The completed footbridge at Mare Brook. Courtesy of Sandy Stott

Over the past week, even amid the rains that have seemed constant punctuation this summer, work began on the first project in the projected 10-year effort to upgrade Mere/Mare Brook from its current “urban-impaired” state. On Sept. 1, a newly completed footbridge carried its first walkers over the stream.

Part of the effort to help Mare Brook lies in restoring as much of its natural flow as possible. Such flow allows the brook to aerate and cleanse itself, which in turn makes it more habitable for aquatic creatures little and large that would live there. And healthier for us all to be around.

Workers removed a decayed culvert and replaced it with a footbridge over Mare Brook. Courtesy of Sandy Stott

Last week, my column chronicled the beginning of this collaborative, grant-and-donation–supported project. Near the brook’s headwaters, workers removed a decayed culvert that pinched the stream and replaced it with a footbridge that allowed the stream its natural width. On Friday, the bridge’s primary builders — Jared Higgins, Buddy Rogers and Ed Sullivan, a work crew from Thornton Oaks — and their supervisor, Director of Facilities Tim May, got a chance to stand back and see their work. Then they stepped across it.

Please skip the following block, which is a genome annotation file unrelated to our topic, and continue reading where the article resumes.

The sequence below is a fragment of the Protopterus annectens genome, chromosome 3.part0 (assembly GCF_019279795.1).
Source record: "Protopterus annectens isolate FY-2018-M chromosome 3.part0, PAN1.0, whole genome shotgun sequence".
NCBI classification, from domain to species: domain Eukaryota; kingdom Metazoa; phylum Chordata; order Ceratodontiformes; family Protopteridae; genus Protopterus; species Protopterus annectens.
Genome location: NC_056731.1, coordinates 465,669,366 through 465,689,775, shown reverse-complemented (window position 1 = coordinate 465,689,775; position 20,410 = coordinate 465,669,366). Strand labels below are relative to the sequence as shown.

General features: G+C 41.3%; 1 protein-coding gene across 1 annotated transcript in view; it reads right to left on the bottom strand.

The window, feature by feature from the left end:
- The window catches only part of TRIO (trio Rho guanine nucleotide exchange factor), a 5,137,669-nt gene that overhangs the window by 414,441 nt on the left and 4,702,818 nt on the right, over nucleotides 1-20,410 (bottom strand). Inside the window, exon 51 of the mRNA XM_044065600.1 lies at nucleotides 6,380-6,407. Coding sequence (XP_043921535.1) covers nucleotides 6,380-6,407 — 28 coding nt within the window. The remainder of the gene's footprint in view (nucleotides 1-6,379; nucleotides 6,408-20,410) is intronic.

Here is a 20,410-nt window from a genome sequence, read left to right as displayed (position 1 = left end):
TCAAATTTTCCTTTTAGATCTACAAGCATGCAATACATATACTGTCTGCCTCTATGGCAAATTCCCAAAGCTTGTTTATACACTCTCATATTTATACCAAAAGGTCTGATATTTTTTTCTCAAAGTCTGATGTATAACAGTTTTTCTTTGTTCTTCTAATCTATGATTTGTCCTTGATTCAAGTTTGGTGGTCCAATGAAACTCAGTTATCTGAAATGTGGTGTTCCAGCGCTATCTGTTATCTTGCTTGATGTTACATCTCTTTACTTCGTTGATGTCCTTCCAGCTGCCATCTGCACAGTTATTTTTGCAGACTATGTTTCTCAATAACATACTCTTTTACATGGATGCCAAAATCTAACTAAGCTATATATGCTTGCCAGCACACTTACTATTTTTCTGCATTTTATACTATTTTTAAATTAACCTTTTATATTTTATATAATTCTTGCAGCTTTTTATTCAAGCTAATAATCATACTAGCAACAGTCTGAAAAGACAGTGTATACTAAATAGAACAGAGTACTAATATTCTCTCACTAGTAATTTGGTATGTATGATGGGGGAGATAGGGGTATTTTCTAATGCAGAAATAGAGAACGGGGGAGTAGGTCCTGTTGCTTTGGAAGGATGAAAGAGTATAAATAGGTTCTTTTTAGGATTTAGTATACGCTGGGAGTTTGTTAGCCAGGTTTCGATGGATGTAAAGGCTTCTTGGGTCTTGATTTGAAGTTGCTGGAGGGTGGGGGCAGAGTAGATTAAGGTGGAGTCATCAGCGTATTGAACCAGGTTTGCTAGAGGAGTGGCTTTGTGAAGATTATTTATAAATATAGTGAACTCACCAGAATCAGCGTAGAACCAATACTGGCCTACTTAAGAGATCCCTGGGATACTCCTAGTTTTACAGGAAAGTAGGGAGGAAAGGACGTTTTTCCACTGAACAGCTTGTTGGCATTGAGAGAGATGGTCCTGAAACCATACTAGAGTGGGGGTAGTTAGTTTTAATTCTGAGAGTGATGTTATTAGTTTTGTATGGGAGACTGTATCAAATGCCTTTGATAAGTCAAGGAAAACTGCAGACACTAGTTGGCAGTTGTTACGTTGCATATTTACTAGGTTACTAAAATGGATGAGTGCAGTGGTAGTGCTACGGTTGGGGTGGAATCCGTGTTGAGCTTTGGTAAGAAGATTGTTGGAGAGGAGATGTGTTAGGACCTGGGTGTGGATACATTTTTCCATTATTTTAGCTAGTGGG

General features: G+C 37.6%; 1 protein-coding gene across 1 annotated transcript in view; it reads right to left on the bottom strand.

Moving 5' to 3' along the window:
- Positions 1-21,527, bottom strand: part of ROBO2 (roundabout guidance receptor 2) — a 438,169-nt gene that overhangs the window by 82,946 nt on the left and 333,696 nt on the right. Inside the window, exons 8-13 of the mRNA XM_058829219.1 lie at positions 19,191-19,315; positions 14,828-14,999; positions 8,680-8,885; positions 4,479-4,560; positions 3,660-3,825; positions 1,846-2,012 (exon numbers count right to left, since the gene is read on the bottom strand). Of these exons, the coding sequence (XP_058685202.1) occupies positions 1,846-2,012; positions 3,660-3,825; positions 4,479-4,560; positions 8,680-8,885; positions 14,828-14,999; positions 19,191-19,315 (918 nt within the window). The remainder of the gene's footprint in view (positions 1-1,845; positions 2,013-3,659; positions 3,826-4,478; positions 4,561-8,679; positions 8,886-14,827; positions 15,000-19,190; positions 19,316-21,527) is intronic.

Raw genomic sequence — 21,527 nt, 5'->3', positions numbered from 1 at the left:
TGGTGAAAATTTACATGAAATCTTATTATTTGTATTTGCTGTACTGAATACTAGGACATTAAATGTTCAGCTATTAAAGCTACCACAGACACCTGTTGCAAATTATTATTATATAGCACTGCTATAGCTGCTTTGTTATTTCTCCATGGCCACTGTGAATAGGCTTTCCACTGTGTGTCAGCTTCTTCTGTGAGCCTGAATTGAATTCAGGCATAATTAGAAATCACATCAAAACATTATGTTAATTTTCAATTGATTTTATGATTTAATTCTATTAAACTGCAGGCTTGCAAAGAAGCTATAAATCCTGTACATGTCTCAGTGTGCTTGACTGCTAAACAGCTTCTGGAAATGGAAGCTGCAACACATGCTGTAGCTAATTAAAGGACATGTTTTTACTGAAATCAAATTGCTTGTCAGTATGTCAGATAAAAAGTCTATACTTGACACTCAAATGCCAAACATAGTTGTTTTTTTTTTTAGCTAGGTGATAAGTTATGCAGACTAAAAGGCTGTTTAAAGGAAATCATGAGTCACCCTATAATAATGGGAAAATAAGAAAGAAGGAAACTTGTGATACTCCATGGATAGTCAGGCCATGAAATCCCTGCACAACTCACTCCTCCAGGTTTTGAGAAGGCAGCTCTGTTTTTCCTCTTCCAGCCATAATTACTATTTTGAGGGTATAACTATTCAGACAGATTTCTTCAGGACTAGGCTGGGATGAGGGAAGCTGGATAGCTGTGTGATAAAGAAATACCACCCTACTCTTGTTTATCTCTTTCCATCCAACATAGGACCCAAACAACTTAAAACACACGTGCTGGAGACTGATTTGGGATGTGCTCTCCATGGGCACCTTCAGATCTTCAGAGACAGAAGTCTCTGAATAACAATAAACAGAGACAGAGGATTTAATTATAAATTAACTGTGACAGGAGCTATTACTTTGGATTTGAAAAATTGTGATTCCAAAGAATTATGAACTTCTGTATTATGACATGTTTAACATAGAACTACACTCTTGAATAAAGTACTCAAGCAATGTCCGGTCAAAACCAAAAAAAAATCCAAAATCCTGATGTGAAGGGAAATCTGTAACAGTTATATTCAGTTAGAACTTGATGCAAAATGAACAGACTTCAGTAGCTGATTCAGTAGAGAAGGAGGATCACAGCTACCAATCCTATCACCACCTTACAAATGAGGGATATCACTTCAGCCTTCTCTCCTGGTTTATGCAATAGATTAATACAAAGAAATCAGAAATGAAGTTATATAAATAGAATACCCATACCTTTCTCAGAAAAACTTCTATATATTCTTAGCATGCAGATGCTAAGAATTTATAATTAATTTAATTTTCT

Not present but evident in the completed work were support people from Ray Labbe and Sons and Hammond Lumber. So, too, with Brunswick Environmental Planner Ashley Charleson and Cumberland County Water and Soil District Engineer Chris Baldwin.

I followed a little later. There was the bridge, a handsome construction with clean lines. Stopping mid-bridge, I looked down at the slightly rippled flow beneath. Moving water mesmerizes. One might even say it soothes. Here, Mare Brook seemed to sigh a bit with passage. Everything would be a little easier, a little better here, near the headwaters.

From there, I could look downstream in the direction of the next project and then the next. I could begin to see a restored brook right in the middle of Brunswick. We will all be healthier as a result.

Sandy Stott is the chairperson of Brunswick’s Conservation Commission, serves on the Mare Brook Steering Committee and writes Your Land, a monthly column in The Times Record.

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